BACKGROUND: Medullary infarcts can be associated with breathing disorders that usually consist in central hypoventilation. PATIENT: We describe the case of a 54-year-old man, fully conscious, presenting with an uncontrollable high frequency and shallow tachypnea (95/min) at the onset of a unilateral medial medullary infarct. This disorder disappeared under inspiratory pressure support mechanical ventilation. MEASUREMENTS AND RESULTS: Respiratory drive (respiratory rate, occlusion pressure, and mean inspiratory flow), efferent pathway (transcranial and cervical magnetic stimulation), and afferent pathway (response to CO(2) and to lung inflation) were investigated. The respiratory drive was increased. The phrenic nerve conduction time was normal. The sensitivity of the central pattern generator to lung inflation and to CO(2) was preserved. The territory of the infarct was supplied by the spinal anterior artery. CONCLUSIONS: An extremely rapid and shallow tachypnea due to the increase in respiratory drive can be associated with unilateral medullary infarction.
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keywords = high frequency, frequency
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4/8. High-frequency oscillatory ventilation and an interventional lung assist device to treat hypoxaemia and hypercapnia.

    A male patient accidentally aspirated paraffin oil when performing as a fire-eater. Severe acute respiratory distress syndrome (Pa(o(2))/Fi(o(2)) ratio 10.7 kPa) developed within 24 h. Conventional pressure-controlled ventilation (PCV) with high airway pressures and low tidal volumes failed to improve oxygenation. hypercapnia (Pa(co(2)) 12 kPa) with severe acidosis (pH<7.20) ensued. Treatment with high-frequency oscillatory ventilation (HFOV) and a higher adjusted airway pressure (35 cm H(2)O) improved the Pa(o(2))/Fi(o(2)) ratio within 1 h from 10.7 to 22.9 kPa, but the hypercapnia and acidosis continued. Stepwise reduction of the mean airway pressure (26 cm H(2)O), and oscillating frequencies (3.5 Hz), as well as increasing the oscillating amplitudes (95 cm H(2)O) resulted in an unchanged Pa(co(2)), but oxygenation worsened. The new pumpless extracorporeal interventional lung assist device (ILA, NovaLung, Hechingen, germany) was therefore used for carbon dioxide elimination to enable a less aggressive ventilation strategy. Pa(co(2)) normalized after initiation of ILA. HFOV with a mean airway pressure of 32 cm H(2)O was maintained, but with a higher oscillatory frequency (9 Hz) and very low oscillatory amplitude (25 cm H(2)O). After 6 days, the patient was transferred to a conventional ventilator, and ILA was discontinued after 13 days without complications.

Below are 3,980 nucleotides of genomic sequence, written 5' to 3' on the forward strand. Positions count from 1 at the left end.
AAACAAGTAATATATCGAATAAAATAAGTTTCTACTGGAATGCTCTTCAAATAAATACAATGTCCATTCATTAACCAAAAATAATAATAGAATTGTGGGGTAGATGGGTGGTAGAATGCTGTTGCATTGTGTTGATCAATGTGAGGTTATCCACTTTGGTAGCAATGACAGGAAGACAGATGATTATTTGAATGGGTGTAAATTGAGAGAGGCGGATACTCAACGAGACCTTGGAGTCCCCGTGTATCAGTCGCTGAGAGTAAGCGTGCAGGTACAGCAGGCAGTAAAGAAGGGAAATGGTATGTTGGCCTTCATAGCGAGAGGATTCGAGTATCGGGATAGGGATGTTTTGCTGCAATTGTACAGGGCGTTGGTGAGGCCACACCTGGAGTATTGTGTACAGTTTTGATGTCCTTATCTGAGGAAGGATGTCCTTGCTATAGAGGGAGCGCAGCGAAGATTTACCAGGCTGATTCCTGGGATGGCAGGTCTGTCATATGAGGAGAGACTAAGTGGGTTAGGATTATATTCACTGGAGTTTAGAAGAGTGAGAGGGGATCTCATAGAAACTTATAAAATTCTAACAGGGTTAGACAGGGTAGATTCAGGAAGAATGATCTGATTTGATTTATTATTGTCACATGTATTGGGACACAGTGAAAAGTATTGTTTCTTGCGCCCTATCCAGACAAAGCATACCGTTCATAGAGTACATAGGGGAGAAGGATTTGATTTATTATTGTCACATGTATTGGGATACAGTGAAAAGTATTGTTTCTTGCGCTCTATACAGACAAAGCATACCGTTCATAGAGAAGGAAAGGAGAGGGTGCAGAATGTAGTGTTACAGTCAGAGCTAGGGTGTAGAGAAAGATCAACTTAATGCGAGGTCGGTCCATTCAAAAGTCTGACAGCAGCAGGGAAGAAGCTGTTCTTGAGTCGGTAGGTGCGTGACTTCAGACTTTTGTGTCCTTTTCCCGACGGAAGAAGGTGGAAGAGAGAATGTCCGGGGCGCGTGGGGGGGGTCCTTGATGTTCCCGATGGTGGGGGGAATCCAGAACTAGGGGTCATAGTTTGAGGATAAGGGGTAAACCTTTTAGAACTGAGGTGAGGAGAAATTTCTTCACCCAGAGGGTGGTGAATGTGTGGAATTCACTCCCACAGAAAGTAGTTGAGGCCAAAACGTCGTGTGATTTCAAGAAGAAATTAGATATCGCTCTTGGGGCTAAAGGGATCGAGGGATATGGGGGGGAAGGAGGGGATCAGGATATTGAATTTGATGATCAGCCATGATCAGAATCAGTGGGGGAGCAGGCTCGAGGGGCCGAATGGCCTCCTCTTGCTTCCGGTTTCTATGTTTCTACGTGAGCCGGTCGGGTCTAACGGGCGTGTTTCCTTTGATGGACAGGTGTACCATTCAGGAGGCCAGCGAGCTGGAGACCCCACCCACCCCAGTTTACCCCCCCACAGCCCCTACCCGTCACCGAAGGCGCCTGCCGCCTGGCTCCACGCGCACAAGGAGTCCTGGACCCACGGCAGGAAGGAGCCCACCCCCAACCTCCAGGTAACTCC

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5/8. Effects of respiratory gases on the frequency and duration of obstructive apneic episodes in a patient with the sleep apnea-hypersomnolence syndrome.